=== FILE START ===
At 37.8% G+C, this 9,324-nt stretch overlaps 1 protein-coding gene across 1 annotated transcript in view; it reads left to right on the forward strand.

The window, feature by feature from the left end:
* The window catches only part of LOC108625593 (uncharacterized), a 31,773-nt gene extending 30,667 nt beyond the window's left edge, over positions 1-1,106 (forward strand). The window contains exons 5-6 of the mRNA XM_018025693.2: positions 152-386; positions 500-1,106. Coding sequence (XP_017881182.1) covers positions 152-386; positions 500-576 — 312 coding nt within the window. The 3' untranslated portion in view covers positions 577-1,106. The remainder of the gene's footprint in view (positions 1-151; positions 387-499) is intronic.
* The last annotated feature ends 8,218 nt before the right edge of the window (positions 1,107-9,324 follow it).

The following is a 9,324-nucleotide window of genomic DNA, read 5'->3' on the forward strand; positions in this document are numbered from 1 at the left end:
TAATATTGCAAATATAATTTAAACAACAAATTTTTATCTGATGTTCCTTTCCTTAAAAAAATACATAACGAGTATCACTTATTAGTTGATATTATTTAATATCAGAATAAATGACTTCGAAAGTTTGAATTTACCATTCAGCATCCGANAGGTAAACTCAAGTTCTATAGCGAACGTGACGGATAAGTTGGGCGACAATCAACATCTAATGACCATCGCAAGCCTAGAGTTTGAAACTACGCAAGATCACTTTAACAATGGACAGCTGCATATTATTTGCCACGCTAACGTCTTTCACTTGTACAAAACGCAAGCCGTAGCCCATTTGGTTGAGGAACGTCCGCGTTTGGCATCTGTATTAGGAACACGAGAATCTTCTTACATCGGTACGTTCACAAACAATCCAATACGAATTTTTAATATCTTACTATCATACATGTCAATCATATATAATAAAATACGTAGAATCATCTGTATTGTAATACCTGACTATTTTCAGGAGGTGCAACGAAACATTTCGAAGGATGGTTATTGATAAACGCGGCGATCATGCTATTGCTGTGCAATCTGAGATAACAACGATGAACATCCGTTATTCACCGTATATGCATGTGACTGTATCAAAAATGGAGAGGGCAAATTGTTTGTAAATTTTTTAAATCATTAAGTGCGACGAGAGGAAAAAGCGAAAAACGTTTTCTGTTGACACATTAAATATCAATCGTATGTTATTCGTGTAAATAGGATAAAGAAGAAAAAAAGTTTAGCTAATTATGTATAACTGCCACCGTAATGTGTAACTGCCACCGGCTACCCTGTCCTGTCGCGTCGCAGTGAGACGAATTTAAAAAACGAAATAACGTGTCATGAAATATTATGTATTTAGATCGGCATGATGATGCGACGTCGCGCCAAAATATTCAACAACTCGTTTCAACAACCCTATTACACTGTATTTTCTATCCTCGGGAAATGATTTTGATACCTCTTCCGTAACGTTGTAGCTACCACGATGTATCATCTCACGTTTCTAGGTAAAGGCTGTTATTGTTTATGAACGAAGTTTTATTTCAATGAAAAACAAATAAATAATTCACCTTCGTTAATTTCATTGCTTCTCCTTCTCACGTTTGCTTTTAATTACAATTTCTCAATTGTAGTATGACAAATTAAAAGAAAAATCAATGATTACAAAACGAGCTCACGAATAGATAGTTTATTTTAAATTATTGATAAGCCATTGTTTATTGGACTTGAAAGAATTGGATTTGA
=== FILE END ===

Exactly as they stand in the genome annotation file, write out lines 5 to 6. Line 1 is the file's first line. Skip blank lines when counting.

The following is a 9,324-nucleotide window of genomic DNA, read 5'->3' on the forward strand; positions in this document are numbered from 1 at the left end:
TAATATTGCAAATATAATTTAAACAACAAATTTTTATCTGATGTTCCTTTCCTTAAAAAAATACATAACGAGTATCACTTATTAGTTGATATTATTTAATATCAGAATAAATGACTTCGAAAGTTTGAATTTACCATTCAGCATCCGANAGGTAAACTCAAGTTCTATAGCGAACGTGACGGATAAGTTGGGCGACAATCAACATCTAATGACCATCGCAAGCCTAGAGTTTGAAACTACGCAAGATCACTTTAACAATGGACAGCTGCATATTATTTGCCACGCTAACGTCTTTCACTTGTACAAAACGCAAGCCGTAGCCCATTTGGTTGAGGAACGTCCGCGTTTGGCATCTGTATTAGGAACACGAGAATCTTCTTACATCGGTACGTTCACAAACAATCCAATACGAATTTTTAATATCTTACTATCATACATGTCAATCATATATAATAAAATACGTAGAATCATCTGTATTGTAATACCTGACTATTTTCAGGAGGTGCAACGAAACATTTCGAAGGATGGTTATTGATAAACGCGGCGATCATGCTATTGCTGTGCAATCTGAGATAACAACGATGAACATCCGTTATTCACCGTATATGCATGTGACTGTATCAAAAATGGAGAGGGCAAATTGTTTGTAAATTTTTTAAATCATTAAGTGCGACGAGAGGAAAAAGCGAAAAACGTTTTCTGTTGACACATTAAATATCAATCGTATGTTATTCGTGTAAATAGGATAAAGAAGAAAAAAAGTTTAGCTAATTATGTATAACTGCCACCGTAATGTGTAACTGCCACCGGCTACCCTGTCCTGTCGCGTCGCAGTGAGACGAATTTAAAAAACGAAATAACGTGTCATGAAATATTATGTATTTAGATCGGCATGATGATGCGACGTCGCGCCAAAATATTCAACAACTCGTTTCAACAACCCTATTACACTGTATTTTCTATCCTCGGGAAATGATTTTGATACCTCTTCCGTAACGTTGTAGCTACCACGATGTATCATCTCACGTTTCTAGGTAAAGGCTGTTATTGTTTATGAACGAAGTTTTATTTCAATGAAAAACAAATAAATAATTCACCTTCGTTAATTTCATTGCTTCTCCTTCTCACGTTTGCTTTTAATTACAATTTCTCAATTGTAGTATGACAAATTAAAAGAAAAATCAATGATTACAAAACGAGCTCACGAATAGATAGTTTATTTTAAATTATTGATAAGCCATTGTTTATTGGACTTGAAAGAATTGGATTTGA